Spiritual Trauma Part 1: Defining Spirituality
In this series, we will examine the many different elements of spirituality, faith, and religion that contribute to our mental health. We will also examine how these things can be distorted in traumatic ways that can negatively impact many aspects of our lives.
Spirituality is more than answering which religion we do or do not follow on social media. We get asked these questions often because faith is critical to our identity and worldview development. Even if we are raised without religion, the way we find purpose and meaning in life is often based in spirituality and answers to why we exist.
Spirituality can lead to a sense of connection with others. When we encounter people with the same worldview as ourselves, it becomes easy to relate to them because we our fundamental understanding of the world is similar. This means that we feel a deeper sense of belonging as we feel seen and understood, without having to argue about the deeper existential questions of our existence. Our places of worship can become the places that we form our most intimate relations. Even people who would not consider themselves to be religious often find ways to connect with people on similar belief systems.
Spiritual practices also benefit our mental health. Practices like mindfulness, prayer, meditation, gratitude and giving can all contribute to our greater mental health. This happens because these practices improve our sense of self, create calm within ourselves and teach us how to relate to the world around us in a more holistic way.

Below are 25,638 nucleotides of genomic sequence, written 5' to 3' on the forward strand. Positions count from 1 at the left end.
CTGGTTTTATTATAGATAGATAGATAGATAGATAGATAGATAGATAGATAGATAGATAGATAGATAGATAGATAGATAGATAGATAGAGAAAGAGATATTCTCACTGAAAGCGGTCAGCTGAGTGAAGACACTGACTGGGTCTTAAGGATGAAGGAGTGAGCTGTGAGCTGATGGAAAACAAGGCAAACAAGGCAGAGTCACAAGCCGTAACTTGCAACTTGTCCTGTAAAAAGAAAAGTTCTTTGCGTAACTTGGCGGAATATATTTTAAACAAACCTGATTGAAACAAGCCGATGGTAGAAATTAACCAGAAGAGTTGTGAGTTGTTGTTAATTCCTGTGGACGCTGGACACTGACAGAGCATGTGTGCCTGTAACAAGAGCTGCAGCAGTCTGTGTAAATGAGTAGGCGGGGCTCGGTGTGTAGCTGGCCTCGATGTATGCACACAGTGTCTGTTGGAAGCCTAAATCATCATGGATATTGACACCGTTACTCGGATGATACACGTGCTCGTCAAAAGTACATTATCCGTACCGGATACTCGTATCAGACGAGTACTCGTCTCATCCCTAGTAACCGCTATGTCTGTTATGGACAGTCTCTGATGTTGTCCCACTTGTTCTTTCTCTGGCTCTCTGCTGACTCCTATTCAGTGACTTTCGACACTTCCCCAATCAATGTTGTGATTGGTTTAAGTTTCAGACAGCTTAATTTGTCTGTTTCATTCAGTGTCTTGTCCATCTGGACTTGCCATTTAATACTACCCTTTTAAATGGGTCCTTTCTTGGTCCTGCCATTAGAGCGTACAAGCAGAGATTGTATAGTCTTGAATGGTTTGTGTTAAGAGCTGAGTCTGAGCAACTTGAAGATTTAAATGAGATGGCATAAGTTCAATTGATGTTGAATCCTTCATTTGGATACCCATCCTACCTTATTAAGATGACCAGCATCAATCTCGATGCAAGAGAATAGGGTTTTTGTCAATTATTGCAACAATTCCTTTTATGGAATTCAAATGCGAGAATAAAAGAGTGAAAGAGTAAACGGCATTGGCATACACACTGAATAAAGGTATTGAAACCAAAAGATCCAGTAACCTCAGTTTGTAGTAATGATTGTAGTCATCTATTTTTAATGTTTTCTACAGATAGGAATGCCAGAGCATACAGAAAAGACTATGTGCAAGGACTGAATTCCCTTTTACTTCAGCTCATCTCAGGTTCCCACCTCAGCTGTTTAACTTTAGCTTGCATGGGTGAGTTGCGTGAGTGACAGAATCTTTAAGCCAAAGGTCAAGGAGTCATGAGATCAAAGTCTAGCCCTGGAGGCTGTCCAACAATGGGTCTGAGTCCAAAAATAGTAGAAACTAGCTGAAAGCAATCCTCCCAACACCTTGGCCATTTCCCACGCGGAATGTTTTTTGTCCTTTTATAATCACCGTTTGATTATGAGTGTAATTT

The Challenges of Spirituality
When we are young, we typically follow the same belief system that is modeled for us by our parents and spiritual mentors. It is not until we grow developmentally into our late teenage/early twenty years that we begin to question the belief systems we were raised in. Once we begin this process of exploring spirituality for ourselves, we start to adapt the worldview that makes the most sense for ourselves. This decision making process is often influenced by our education, experiences, friendships and romantic relationships.
The challenge in this process comes when we choose to follow different systems than the people closest to us. It can become a challenge to connect with family and significant others when our beliefs and values change. Sometimes, we may find that these decisions lead to alienation from the people closest to us. This alienation can become a traumatic experience that we must reconcile within ourselves if we want to continue practicing our faith or feel whole.
Another challenge is that many people can struggle to set healthy boundaries in our faith community. It can be challenging to live in any community, but many faith communities include disagreeing personalities, conflicting values, high expectations for behavior, and difficult faith questions. When these things occur, it can be difficult to trust ourselves enough to set boundaries or say, “no,” when we feel overwhelmed or offended. It can also be challenging not to internalize shame when we disagree with our faith communities. In future posts, we will discuss how to set these boundaries and examine shame for ourselves.
If this post has brought up questions about your spirituality that you have not previously considered, a therapist can help you with this journey. As a therapist, I can help you examine your existential values and questions in a way that helps you feel whole and purpose driven. Call today!
Written by therapist Elise Champanhet